Great marketing takes goods and services from original idea to the end-user. Whatever the life changing widget is that you have decided the world needs, you will need to understand there are four basic elements to your marketing strategy.
The 4 P’s
According to Businessdictionary.com, there are four basic elements to successful marketing:
- Product – This is the item that you believe the world needs. You have spent the time identifying a need, developing a strategy to produce or start to fulfill the need, and you are putting the production or operation into motion.
- Price – You have determined a price of the item or service based on a cost including the costs of marketing, producing, managing, and selling said item or service.
- Place – How this product will be be delivered or made available to the end-user.
- Promotion – How the end-user will know about the product or service.
We all use computers; you’re reading this on one, I’m writing this one. The technologies and education to build these devices are incredible and involve the research and experimentation of some of our greatest minds. Yet, they are basically a box of wires, plastic, and metal. How does the product transcend its physical nature?
Apple provides us with an example of a product that while ground breaking to some extent, is still a box of the above. Originally, though, there was a need to be filled, and computation of large amounts of numbers and translation of those computations into a language we could understand. Sexy. Yet, an understanding of need and want led to marketing that transcended the nature of the product.
Establishing your price is based on the whole of the cost of your product plus the intangible factors influenced by the want of the consumer. Great marketing can deliver a higher return for your product than the cost-plus profit would normally draw. Fashion gives us an example in Timberland boots. Originally intended as a boot for the worker or outdoors enthusiast, fashion trends took the pedestrian boot from the woods to the streets. The same trends brought new prices and profits to the company.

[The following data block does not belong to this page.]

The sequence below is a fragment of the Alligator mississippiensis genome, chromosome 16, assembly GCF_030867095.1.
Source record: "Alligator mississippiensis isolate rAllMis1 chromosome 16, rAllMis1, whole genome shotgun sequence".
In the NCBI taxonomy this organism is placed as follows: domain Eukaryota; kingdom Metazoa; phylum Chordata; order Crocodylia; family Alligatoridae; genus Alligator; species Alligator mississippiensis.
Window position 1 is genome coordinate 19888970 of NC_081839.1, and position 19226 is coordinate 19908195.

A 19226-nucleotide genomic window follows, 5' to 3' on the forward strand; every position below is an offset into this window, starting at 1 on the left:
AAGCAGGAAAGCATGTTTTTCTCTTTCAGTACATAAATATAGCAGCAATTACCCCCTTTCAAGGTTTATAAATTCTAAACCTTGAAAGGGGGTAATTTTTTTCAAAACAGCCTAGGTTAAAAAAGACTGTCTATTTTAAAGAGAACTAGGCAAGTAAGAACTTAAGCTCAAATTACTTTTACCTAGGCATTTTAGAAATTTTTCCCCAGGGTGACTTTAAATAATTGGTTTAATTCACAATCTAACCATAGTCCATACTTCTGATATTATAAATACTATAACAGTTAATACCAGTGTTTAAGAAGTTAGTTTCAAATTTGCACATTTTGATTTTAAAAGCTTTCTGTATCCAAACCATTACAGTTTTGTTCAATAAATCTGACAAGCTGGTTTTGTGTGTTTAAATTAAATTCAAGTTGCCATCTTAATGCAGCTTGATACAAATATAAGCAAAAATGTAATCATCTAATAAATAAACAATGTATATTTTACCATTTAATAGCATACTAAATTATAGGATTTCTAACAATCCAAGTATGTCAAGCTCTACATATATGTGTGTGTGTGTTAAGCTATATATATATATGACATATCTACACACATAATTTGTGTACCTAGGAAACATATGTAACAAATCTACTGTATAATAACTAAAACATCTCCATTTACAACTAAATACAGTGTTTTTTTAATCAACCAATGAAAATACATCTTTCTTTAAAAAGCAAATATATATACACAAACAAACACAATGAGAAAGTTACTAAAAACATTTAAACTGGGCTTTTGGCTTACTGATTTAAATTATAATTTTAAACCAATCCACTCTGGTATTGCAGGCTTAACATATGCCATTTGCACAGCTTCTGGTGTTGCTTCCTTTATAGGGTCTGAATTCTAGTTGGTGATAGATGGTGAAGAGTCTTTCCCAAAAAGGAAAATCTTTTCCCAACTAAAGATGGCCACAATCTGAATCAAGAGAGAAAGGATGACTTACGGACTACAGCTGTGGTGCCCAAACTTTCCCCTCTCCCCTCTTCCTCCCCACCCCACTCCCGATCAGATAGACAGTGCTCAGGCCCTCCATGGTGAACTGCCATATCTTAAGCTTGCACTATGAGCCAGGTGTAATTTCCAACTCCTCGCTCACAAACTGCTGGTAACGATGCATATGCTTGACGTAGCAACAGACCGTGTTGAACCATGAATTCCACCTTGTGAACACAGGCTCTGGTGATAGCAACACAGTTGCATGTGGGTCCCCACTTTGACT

Putting your product into the hands of your consumer or your service into action involves a strategy for delivery and display. Storefront or warehouse, box store or boutique, directly or by contract, the product has to be displayed for purchase or worked on in front of your potential buyer. Making the most of that place or connection is vital. Nike used their Nike stores as a place for inspiration and to display their innovation. The stores are more than retail outlets, they are designed for high-touch attention and personal purchasing experiences, utilizing effective store fixtures. They are what the outer limits of a place can be like.
To some, this is the heart of marketing. The ability to take the mundane and have future end users believe that a most basic product is something they don’t just want, but need, at any cost. Diamonds are a fantastic example. By creating a market plan based on emotion and tying it to an intimate ceremony, the diamond was lifted from being an insignificant and abundant mineral to being one of married couple’s greatest assets.
Through the work of N.W. Ayers for De Beers, we see how powerful great marketing can be. Is your idea the next diamond in the rough?
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